Compensation from Windrush scandal – survivor says it’s a nightmare

A report from the Home Affairs Committee has stated that most people who had applied for compensation four years ago when the scandal became public have still not received a penny. One survivor said that his was a ‘daily nightmare’ waiting for government compensation.

The report comes as MP’s call for the Windrush compensation scheme to be withdrawn from the Home Office.

David McKoy, aged 59, of Stretford in Greater Manchester told how his life was ‘in limbo.’ He is still waiting for a payment. Mr McKoy arrived in the UK from Jamaica when he was 11 years of age.

Because he was so young, he was added to his sister’s passport and had always assumed that he had indefinite leave to remain in the UK.

Along with many others Mr McKoy faced the threat of deportation back in 2012. This was after changes were made to the immigration laws regarding people who did not have their own passports.

A minister from the Home Office said that they were ‘making improvements.’ He also said that to remove it from the scheme would add more delays to compensation.

The financial compensation scheme was set up in 2018 after the government admitted the policy was wrong. Mr McKoy applied for compensation 18 months age but stated that he was still waiting for any financial aid. This has added greatly to his stress.

Every day, said Mr McKoy was ‘a nightmare, and he simply wanted to put the matter to bed.’ He wants to use the money to pay for his return to Jamaica to visit the grave of an aunt who helped bring him up.

What is the Windrush scandal?

This scandal saw thousands of UK residents wrongly classed as illegal immigrants. Many of these people originated from the Caribbean and arrived in the UK between 1948 – 1971. The result of being wrongly classified meant that thousands were wrongly detained or even deported.

Because many of the families brought their children with them and added them to passports they were unable to prove that they had the right to live in the country as adults. Many assumed that they were allowed when the ‘hostile environment’ immigration policies started in 2012.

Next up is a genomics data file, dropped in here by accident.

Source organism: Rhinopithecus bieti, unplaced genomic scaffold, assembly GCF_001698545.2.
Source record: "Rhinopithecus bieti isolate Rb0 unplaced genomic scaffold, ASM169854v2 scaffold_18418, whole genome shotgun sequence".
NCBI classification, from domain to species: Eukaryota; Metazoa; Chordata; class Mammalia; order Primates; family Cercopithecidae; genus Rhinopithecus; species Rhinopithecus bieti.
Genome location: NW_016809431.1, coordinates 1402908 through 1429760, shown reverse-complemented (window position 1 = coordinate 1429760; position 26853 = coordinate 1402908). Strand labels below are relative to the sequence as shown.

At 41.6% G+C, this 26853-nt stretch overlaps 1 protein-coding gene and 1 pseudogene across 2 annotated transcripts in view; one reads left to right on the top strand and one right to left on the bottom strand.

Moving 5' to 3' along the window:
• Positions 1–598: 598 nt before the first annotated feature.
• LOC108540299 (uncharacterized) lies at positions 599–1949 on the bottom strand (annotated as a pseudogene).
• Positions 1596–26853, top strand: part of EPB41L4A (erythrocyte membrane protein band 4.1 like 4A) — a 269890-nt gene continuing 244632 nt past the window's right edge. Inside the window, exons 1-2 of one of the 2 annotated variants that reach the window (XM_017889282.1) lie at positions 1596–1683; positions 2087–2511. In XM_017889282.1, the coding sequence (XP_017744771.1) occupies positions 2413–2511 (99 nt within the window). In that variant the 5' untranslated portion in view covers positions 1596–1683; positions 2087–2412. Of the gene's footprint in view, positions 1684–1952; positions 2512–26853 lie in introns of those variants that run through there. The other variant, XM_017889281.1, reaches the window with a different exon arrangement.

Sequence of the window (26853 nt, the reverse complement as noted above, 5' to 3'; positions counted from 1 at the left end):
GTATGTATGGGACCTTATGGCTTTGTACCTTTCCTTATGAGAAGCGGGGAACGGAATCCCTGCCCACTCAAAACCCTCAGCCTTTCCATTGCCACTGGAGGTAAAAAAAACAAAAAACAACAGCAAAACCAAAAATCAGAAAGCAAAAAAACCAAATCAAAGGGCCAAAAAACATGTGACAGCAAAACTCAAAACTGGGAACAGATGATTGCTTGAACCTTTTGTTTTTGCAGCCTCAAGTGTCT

In the Home Affairs Committee Report the recommendation was made that an individual organisation take over the compensation scheme. It went on to highlight that 23 people had already passed away before receiving any compensation.

The Home Office response stated that they ‘remained steadfast in the commitment to ensure that members of the Windrush generation receive every penny of compensation to which they are entitled.’

The spokesperson said that they ‘continue to make improvements. These include the simplification of the application process, along with hire extra caseworkers and the removal of the end date.’

Another survivor of the scandal Mr Johnny Samuels stated that he would continue to fight for compensation which he is entitled to receive. He suggested that the Home Office may also be waiting for survivors to die before they were compensated.

Mr Samuels came to the UK with his parents in 1964 to ‘rebuild Britain.’ He was shocked to receive a letter informing him that he no longer had the right to work in the UK and would have to leave.

‘After 55 years in the UK, the Home Office letter arrived, telling me that I had six weeks to leave the country.’

The ‘stigma’

His colleagues at work believed that he was an illegal immigrant and the embarrassment of being told to leave the country was ‘a stigma that does not go away.’

Mr Samuels says he is still in limbo waiting for any compensation. He added that ‘justice delayed in not going to be justice denied.’ Windrush survivors like Mr Samuel would keep fighting until the last breath.

MP’s have echoed the call for the Home Office to relinquish control of the scheme. Mr Samuels has called on the prime minister and the home secretary to act.

The Home Affairs Committee has found that the official scheme launched in 2019 has traumatised people because of the ‘litany of flaws’ in the design and operation.

Yvette Cooper, chairman of the committee says that it is truly shocking how few people have received compensation. Urgent action is needed now to get compensation to the people who have been so badly wronged.


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